That aside, it has been rewarding of course. Assembling the tracks from the artists and also receiving sounds towards the Black Insignia tracks is interesting. This year, the sounds for Black Insignia were provided by Stab ElectronicsKe/Hil, and Instinct Primal.

Is United Forces of Industrial rewarding? It was necessary when it started. There wasn’t much else going on and too many events depending on old timers left a void to be filled. I wanted to bring together the giants of now and not depend on the usual so-called ‘big names’ to guarantee a turnout. The first event went so well that a followup seemed like an obvious thing to do.

We have now done United Forces of Industrial III, and it becomes more stressful and time-consuming by the year. Shift, for example, hasn’t had a new release out in over tow years, and while I feel the urge to work on new material, I rarely ever have time. Festivals have popped up since which begs the question whether there’s a need to continue much longer. It’s great to provide an annual festival in London which promotes the here-and-now as opposed to the usual old suspects, but nothing lasts forever, nor should it. It has been rewarding in some ways, yes, but also stressful and increasingly time-consuming. United Forces of Industrial IV is confirmed, but we’ll see what happens after that.

HH: I read an interview once with Mark Groves (Dead Boomers, Absoluten Calfeutrail, Von Einem, etc.) where he said he’s no longer writing many angry, hate-filled lyrics as he came to see them as impotent expressions of rage. That may be poorly paraphrased, but he was essentially suggesting there was no point in screaming abuse at someone in a piece of music if those words were better put to use in a real situation. While the tape served a very specific purpose (the United Forces of Industrial I event), is that perhaps what you were getting at in the title of the Hatred Is Nothing Without Action compilation?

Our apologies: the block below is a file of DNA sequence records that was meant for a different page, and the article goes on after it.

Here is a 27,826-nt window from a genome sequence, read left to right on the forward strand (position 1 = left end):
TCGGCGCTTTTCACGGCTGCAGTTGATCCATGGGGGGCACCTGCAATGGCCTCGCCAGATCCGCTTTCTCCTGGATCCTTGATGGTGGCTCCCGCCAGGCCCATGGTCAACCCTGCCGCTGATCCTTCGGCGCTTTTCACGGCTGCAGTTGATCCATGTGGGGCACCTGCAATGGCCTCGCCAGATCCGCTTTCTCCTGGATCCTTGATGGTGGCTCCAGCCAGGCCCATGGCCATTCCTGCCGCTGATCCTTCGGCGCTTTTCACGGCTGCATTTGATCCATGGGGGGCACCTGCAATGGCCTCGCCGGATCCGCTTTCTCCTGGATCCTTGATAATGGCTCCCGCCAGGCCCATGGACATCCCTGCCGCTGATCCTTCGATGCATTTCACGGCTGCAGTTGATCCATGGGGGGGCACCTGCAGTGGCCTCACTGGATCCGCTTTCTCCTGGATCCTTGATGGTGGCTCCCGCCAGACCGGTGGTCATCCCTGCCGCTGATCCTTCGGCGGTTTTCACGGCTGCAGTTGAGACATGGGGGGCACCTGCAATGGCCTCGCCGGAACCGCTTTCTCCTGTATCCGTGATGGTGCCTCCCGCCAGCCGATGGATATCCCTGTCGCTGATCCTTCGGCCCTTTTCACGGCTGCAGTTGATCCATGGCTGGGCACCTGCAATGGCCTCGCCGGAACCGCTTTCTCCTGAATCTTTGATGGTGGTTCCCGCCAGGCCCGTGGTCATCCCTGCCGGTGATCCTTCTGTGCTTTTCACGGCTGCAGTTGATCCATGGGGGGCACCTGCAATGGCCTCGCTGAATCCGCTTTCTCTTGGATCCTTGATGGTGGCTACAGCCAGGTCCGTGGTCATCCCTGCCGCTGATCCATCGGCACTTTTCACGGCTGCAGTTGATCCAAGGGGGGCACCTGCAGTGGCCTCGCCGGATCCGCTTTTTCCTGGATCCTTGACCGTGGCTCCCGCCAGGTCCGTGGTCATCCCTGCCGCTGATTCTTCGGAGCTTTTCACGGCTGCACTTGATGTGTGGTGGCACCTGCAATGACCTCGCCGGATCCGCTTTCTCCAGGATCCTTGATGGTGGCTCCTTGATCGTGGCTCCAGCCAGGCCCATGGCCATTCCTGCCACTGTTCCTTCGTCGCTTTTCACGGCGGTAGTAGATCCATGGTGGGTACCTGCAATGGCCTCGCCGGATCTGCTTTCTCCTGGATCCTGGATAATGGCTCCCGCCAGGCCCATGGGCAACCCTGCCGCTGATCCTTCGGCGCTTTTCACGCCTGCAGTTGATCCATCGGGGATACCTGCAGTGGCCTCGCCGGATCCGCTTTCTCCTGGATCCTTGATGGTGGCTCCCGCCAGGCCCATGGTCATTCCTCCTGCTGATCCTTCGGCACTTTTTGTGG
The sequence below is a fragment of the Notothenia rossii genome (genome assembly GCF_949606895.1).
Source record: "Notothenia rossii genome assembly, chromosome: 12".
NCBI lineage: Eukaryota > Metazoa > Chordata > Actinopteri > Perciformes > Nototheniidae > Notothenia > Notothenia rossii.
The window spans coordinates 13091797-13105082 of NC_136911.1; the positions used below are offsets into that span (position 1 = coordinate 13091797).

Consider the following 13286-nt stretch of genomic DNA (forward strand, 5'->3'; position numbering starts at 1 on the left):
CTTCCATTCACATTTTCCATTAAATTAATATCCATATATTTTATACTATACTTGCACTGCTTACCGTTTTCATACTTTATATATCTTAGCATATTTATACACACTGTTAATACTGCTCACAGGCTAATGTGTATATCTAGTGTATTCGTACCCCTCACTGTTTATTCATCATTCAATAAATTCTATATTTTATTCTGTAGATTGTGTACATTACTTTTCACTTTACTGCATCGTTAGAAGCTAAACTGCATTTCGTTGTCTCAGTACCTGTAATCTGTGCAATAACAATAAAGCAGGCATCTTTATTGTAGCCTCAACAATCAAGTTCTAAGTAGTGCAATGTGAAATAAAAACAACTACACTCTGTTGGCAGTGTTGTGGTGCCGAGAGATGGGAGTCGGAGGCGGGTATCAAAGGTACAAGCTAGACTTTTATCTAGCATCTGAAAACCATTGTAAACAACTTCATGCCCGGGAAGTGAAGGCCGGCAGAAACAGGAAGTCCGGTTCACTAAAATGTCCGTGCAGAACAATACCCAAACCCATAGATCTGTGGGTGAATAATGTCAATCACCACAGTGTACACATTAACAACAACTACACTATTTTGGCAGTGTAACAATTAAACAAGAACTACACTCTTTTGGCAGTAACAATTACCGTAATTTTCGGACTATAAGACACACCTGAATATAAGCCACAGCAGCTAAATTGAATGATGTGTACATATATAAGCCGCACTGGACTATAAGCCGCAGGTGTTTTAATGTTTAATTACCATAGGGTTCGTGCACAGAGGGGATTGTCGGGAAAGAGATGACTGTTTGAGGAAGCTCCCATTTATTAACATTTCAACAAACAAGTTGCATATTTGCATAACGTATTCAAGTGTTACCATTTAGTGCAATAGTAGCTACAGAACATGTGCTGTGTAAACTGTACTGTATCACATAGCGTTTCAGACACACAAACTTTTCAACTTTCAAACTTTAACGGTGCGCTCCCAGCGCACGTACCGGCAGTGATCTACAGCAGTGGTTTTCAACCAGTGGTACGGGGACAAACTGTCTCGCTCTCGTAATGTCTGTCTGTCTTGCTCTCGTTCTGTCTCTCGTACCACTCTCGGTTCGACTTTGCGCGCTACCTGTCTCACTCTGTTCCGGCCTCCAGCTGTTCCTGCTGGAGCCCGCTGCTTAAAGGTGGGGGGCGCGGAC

WS: I don’t know who he is, but he’s entitled to his opinion. I’m sure his approach works for him, but others may want to do it differently. From my perspective, it’s angry and hateful music for and by angry and hateful people. Impotent or not, it’s a way of expression as worthy as any other, and I have little interest in debating the subject. Some people are so fucking clever that they just have to tell everyone about it. It’s boring.

The meaning behind the title is that United Forces of Industrial was and is an act borne of hatred. My hatred of the status quo of the genre is as it was when I decided to do United Forces of Industrial: Old cunts who are passed it but act as if they own the genre while giving not one shit about its future—an old-boys club handjobbing each other—respectable arts council-funded events, music media writing about their friends so they can perpetuate a lie that both parties depend on, pretentious cunts aspiring to be artistes, moralist finger-wagging types, Guardian readers, preachy left wingers, fakers, liars, backstabbers, bloodsuckers, users, cowards, and the list goes on, but all of it perpetuates weak music and a shit existence. In the midst of all that, I could sit on my arse and bemoan that nothing good ever happens or I could turn my hatred into action. So, hatred became action and it worked. It worked beyond our expectations. Hate is great!